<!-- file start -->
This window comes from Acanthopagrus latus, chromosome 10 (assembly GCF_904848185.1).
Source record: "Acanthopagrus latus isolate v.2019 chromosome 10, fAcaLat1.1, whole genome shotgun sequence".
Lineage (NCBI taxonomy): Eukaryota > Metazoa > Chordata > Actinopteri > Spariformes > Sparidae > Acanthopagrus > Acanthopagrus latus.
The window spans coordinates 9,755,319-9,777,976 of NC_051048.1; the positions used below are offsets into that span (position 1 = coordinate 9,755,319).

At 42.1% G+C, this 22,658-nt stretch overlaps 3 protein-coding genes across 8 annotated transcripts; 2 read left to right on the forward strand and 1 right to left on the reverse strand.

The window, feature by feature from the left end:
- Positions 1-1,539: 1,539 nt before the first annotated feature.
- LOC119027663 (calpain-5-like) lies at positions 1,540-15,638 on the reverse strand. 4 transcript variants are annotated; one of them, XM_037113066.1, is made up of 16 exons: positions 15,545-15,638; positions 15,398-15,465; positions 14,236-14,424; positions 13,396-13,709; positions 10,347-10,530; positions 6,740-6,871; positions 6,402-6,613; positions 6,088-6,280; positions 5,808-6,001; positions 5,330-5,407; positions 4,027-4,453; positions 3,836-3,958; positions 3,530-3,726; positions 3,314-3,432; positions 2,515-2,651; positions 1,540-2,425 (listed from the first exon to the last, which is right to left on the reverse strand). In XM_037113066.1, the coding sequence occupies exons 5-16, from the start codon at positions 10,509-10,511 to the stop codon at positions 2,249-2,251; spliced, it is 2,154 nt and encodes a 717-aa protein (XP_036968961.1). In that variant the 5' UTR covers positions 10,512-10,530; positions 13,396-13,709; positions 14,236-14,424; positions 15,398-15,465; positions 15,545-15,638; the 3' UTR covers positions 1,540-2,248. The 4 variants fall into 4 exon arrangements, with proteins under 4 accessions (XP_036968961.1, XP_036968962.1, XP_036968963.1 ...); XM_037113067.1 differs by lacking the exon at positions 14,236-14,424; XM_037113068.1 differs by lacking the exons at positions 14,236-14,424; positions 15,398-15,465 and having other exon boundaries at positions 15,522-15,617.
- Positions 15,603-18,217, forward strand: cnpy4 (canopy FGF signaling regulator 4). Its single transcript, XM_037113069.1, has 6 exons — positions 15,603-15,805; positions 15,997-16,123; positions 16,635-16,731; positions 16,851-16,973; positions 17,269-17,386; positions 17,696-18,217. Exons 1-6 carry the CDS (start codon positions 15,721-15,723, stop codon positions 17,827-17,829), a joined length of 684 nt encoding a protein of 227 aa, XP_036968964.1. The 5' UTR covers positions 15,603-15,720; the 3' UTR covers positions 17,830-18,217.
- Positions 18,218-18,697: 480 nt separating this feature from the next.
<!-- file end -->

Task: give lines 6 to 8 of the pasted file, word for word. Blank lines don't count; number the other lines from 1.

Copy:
The window, feature by feature from the left end:
- Positions 1-1,539: 1,539 nt before the first annotated feature.
- LOC119027663 (calpain-5-like) lies at positions 1,540-15,638 on the reverse strand. 4 transcript variants are annotated; one of them, XM_037113066.1, is made up of 16 exons: positions 15,545-15,638; positions 15,398-15,465; positions 14,236-14,424; positions 13,396-13,709; positions 10,347-10,530; positions 6,740-6,871; positions 6,402-6,613; positions 6,088-6,280; positions 5,808-6,001; positions 5,330-5,407; positions 4,027-4,453; positions 3,836-3,958; positions 3,530-3,726; positions 3,314-3,432; positions 2,515-2,651; positions 1,540-2,425 (listed from the first exon to the last, which is right to left on the reverse strand). In XM_037113066.1, the coding sequence occupies exons 5-16, from the start codon at positions 10,509-10,511 to the stop codon at positions 2,249-2,251; spliced, it is 2,154 nt and encodes a 717-aa protein (XP_036968961.1). In that variant the 5' UTR covers positions 10,512-10,530; positions 13,396-13,709; positions 14,236-14,424; positions 15,398-15,465; positions 15,545-15,638; the 3' UTR covers positions 1,540-2,248. The 4 variants fall into 4 exon arrangements, with proteins under 4 accessions (XP_036968961.1, XP_036968962.1, XP_036968963.1 ...); XM_037113067.1 differs by lacking the exon at positions 14,236-14,424; XM_037113068.1 differs by lacking the exons at positions 14,236-14,424; positions 15,398-15,465 and having other exon boundaries at positions 15,522-15,617.